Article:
You’ve spent hours researching firms, submitted scores of résumés, and now you have an interview. So what’s next?
If you’re considering winging it for the interview, we have one word of advice. Don’t. Candidates who prepare for interviews are much more likely to get an offer – one study suggests it increases the chances of receiving an offer by 41%. Still, many candidates will walk into their interviews without preparing. The few minutes it takes you to review the advice below will put you a step ahead of that competition.
Here are a few of our most important tips for acing the interview:
First, recognize that the interview is not just about your skills, it’s about how your skillsmatch the employer’s hiring needs. Do you know the types of responsibilities the firm needs the new hire to handle? If not, find out. Your answers to interview questions should focus on how your experience will allow you to make immediate contributions in those areas.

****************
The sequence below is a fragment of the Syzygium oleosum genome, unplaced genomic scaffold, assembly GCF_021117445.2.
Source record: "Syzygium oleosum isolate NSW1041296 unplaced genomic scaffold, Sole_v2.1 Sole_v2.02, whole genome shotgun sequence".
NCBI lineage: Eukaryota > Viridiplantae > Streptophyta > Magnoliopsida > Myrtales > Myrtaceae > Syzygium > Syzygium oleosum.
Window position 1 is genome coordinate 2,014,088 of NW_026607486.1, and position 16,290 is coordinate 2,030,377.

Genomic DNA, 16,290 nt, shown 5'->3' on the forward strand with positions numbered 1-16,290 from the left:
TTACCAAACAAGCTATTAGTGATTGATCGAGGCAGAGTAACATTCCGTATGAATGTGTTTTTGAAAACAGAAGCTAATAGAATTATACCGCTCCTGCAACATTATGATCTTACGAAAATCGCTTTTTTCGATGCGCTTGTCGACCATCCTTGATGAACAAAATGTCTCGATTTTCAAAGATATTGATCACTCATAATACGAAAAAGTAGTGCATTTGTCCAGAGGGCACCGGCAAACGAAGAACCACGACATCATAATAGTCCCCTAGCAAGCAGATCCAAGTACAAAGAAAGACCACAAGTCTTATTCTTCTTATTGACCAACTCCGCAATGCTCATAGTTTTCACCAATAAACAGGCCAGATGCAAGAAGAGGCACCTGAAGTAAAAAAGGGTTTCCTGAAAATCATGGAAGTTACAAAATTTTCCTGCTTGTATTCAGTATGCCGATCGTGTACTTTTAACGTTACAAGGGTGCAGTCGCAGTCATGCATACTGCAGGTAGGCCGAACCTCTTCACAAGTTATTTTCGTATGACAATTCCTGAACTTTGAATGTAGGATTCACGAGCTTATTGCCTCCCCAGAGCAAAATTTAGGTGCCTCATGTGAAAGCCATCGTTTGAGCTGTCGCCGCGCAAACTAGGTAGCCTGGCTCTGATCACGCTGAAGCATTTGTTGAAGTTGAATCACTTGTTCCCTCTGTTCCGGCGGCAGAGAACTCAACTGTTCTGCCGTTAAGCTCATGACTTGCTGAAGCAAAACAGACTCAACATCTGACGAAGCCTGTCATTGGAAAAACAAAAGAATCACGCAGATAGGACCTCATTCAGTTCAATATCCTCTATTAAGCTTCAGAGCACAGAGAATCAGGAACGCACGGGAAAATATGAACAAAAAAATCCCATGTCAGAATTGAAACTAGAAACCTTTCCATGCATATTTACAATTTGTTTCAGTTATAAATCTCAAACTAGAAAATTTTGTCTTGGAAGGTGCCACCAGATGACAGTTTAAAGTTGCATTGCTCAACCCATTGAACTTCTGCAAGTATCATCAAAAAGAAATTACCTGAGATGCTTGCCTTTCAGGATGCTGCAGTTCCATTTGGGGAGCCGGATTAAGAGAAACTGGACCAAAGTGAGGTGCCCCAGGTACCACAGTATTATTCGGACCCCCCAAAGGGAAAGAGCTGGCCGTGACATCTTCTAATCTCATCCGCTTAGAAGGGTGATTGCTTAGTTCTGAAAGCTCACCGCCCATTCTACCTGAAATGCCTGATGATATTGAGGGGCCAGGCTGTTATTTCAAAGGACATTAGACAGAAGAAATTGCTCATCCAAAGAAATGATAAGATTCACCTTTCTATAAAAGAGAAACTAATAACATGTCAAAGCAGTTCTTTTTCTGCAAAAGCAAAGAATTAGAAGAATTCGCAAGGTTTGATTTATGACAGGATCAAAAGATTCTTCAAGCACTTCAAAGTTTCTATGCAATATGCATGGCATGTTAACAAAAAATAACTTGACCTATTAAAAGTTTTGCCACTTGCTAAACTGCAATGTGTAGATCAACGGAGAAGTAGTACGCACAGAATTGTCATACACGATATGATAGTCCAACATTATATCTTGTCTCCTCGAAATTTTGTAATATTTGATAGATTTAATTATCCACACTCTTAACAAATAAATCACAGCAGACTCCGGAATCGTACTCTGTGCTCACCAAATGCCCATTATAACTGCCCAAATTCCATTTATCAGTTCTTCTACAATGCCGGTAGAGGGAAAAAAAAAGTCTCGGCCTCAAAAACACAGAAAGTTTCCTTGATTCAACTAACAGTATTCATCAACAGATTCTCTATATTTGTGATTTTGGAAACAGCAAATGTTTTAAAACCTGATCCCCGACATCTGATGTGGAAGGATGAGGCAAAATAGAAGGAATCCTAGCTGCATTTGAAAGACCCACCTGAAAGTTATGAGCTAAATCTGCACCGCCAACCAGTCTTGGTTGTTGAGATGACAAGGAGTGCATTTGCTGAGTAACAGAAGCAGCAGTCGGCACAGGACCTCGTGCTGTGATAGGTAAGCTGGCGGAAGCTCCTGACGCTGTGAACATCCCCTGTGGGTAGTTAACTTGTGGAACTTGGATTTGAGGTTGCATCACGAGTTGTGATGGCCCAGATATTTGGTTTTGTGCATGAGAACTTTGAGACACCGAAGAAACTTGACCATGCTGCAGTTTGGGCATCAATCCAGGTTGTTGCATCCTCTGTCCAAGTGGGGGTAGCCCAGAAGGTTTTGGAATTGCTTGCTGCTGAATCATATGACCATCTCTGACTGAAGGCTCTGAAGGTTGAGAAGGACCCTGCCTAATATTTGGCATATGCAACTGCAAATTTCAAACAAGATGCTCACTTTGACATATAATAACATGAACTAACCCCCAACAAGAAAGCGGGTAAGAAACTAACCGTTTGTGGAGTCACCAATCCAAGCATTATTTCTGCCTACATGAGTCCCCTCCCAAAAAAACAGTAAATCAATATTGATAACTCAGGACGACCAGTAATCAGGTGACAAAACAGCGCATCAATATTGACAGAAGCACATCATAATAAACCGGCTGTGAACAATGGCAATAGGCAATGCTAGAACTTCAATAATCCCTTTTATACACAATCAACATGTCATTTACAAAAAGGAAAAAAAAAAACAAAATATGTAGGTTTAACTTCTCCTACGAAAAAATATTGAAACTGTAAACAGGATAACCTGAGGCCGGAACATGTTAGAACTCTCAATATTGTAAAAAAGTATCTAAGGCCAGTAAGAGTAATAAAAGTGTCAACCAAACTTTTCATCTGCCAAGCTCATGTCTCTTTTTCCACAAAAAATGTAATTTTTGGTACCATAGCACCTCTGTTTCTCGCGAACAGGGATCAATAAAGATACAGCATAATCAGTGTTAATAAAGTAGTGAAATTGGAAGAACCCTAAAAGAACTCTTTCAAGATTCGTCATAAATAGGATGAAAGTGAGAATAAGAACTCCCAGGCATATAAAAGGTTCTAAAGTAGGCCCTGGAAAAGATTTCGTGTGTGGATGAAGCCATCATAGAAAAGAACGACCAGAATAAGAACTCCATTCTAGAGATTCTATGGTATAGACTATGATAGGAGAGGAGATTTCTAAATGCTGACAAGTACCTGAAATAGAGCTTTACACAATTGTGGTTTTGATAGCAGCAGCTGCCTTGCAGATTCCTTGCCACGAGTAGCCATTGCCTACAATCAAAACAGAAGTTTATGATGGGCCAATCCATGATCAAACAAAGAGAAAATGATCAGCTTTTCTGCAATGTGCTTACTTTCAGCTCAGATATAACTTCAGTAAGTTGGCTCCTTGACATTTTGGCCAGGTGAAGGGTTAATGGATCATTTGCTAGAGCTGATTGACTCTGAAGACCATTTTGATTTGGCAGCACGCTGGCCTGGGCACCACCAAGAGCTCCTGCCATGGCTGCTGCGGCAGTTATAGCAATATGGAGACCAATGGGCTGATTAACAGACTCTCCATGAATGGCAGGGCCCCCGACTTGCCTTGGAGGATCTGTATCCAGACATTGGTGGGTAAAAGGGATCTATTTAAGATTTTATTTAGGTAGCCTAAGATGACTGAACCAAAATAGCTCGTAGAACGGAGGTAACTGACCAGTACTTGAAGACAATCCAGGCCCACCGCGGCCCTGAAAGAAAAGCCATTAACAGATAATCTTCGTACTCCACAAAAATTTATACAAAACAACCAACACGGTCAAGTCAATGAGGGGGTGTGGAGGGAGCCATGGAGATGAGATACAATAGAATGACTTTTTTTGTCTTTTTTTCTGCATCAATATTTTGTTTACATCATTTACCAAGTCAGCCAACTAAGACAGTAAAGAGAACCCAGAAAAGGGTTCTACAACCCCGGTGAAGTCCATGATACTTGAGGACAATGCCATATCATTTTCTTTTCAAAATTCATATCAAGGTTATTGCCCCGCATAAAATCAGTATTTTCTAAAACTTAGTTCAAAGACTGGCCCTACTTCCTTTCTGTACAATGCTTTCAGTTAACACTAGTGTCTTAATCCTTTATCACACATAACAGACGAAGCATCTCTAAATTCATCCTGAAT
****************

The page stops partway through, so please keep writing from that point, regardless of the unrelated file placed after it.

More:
Second, research the team. Firms frequently reject candidates who don’t understand the firm’s practice. It’s not enough to understand what litigation involves generally; you need to familiarize yourself with the types of litigation that the team interviewing you handles, as well as the key players on the team. The firm’s website and your recruiter are two excellent resources that will provide you with the information you need.
Third, take a close look at your résumé. Review it to remind yourself of your strengths and why you are a unique fit for this opportunity. Also, your interviewer will have your résumé in hand during the interview and will focus on it while asking questions. Being able to easily recall what it contains will help you answer those questions. Remember that everything on your resume is fair game – even the undergraduate thesis from 2001 that you’ve listed.
You should also give some thought to questions interviewers may ask you and questions you may want to ask the interviewer. Run questions and answers past trusted friends to see what they think. Rehearse in the car as you drive home. You don’t want to sound over-rehearsed of course, but practicing will give you a level of comfort that will come across as confidence in the interview.
Last but not least, smile and keep a positive attitude during the interviews. Personality matters when firms make hiring decisions. This is also your opportunity to make a great first impression on attorneys who may become your future colleagues. Good luck!